Fluorescent pink could become the new fluorescent orange
Hunting season might become a little more pink.
Under current state law, hunters are required to wear at least 400-square inches of the signature fluorescent orange that’s associated with seasons for deer, elk, grouse, rabbits and other game. State Sen. Lynda Wilson, R-Vancouver, has introduced SB 5148, which would allow hunters to swap out the fluorescent orange for fluorescent pink.
“I really wanted to do this bill because nobody looks good in orange,” Wilson told the Senate Agriculture, Water, Natural Resources and Parks Committee on Thursday. But she added that the bill will also make hunting safer and could bring more people (particularly women) into the sport.
She said if more people take up hunting it will generate more sales in gear and, in turn, more revenue from taxes that are earmarked for wildlife habitat restoration.
Wilson, who is being treated for breast cancer, appeared before the committee on Thursday wearing a blaze pink vest. She said that hunters can blend in with brightly colored leaves. She also said that as a hunter she’s had a hard time finding hunting apparel for women.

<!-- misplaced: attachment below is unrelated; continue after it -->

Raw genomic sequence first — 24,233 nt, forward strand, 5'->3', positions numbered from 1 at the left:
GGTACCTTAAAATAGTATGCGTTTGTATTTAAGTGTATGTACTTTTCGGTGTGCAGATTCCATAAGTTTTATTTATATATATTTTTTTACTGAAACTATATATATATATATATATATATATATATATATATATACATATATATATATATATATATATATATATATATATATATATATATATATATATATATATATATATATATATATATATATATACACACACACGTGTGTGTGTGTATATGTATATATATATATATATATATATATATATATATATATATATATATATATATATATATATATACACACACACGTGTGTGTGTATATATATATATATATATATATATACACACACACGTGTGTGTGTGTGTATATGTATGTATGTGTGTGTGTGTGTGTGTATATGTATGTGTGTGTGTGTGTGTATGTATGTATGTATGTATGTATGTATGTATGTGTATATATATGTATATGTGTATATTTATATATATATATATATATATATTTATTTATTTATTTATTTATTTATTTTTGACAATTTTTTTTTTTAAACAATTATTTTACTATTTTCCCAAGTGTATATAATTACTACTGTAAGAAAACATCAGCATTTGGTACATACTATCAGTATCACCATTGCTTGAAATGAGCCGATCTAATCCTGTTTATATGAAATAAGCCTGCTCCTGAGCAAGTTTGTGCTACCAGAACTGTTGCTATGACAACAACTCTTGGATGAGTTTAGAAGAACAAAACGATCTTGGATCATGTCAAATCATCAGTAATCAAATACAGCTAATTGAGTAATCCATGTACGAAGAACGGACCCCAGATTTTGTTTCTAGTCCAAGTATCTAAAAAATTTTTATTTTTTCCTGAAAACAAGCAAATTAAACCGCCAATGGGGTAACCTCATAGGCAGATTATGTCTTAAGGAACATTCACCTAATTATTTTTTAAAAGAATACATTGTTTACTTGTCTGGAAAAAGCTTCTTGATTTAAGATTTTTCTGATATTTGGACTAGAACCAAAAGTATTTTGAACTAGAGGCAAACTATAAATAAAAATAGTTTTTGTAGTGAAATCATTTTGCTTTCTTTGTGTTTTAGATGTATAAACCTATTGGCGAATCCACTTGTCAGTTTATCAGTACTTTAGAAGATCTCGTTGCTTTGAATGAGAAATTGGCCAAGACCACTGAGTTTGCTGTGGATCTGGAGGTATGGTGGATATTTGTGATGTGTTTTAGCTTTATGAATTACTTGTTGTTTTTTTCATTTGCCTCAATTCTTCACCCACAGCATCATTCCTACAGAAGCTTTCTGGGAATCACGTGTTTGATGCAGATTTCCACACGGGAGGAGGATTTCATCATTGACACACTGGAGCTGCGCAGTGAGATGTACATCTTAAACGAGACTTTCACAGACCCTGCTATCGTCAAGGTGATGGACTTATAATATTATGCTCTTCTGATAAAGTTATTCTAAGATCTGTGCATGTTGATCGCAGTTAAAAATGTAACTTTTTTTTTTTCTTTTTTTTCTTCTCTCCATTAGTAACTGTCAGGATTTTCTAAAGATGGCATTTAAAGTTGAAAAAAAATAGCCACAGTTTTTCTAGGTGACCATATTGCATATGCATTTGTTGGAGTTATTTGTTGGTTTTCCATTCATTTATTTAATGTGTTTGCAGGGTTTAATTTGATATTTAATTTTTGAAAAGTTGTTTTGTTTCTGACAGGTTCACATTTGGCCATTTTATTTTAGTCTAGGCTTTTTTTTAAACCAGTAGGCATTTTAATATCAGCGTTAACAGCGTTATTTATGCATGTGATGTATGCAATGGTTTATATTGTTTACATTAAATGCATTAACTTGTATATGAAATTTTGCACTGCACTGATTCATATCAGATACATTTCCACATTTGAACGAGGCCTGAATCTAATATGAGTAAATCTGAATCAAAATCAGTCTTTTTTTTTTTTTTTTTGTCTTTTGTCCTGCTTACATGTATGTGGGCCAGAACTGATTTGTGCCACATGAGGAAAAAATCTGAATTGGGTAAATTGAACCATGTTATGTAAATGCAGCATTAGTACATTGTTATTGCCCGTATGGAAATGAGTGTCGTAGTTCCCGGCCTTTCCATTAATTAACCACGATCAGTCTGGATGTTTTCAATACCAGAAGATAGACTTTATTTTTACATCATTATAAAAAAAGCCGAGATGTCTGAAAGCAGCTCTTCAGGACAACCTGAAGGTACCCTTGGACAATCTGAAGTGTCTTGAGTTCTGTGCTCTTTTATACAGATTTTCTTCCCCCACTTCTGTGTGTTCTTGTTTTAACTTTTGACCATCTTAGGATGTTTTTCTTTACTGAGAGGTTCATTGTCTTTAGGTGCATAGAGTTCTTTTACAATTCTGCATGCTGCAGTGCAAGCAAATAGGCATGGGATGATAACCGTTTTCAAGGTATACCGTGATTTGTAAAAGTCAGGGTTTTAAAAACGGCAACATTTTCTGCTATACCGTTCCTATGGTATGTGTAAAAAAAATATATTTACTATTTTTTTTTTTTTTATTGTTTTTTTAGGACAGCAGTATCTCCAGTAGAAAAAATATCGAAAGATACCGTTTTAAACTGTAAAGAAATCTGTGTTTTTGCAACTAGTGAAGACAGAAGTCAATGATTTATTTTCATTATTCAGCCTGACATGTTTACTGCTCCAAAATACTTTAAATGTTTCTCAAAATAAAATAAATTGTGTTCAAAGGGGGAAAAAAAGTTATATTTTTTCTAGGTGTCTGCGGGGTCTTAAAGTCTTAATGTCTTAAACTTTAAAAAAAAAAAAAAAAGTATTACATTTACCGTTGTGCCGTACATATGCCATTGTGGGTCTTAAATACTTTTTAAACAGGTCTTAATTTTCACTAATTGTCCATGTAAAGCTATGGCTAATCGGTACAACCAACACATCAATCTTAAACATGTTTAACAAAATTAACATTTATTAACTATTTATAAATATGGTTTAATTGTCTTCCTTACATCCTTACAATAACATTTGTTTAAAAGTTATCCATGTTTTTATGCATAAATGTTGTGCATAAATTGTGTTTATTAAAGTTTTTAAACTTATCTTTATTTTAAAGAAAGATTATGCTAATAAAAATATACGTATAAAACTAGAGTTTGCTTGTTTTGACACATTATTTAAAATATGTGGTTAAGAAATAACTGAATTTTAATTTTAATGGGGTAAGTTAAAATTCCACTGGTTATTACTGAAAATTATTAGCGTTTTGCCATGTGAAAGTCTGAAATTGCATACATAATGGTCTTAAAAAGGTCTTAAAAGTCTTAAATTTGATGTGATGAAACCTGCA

“You go into Cabelas and it’s, you know, not much,” she said. Six other states have enacted similar legislation she told the committee.
Tom Echols, a representative for the Hunters Heritage Council, told the committee that they are supportive of the bill for the same reasons.
“There is evidence to suggest that pink is superior to orange when it comes to visibility of hunters in the field,” he said.
David Whipple, Washington Department of Fish and Wildlife hunter education division manager, said his department was also supportive of the legislation.
But Sen. Judy Warnick, a Moses Lake Republican who sits on the committee, stressed that the bill won’t require guys to wear pink.
The bill was passed out of committee.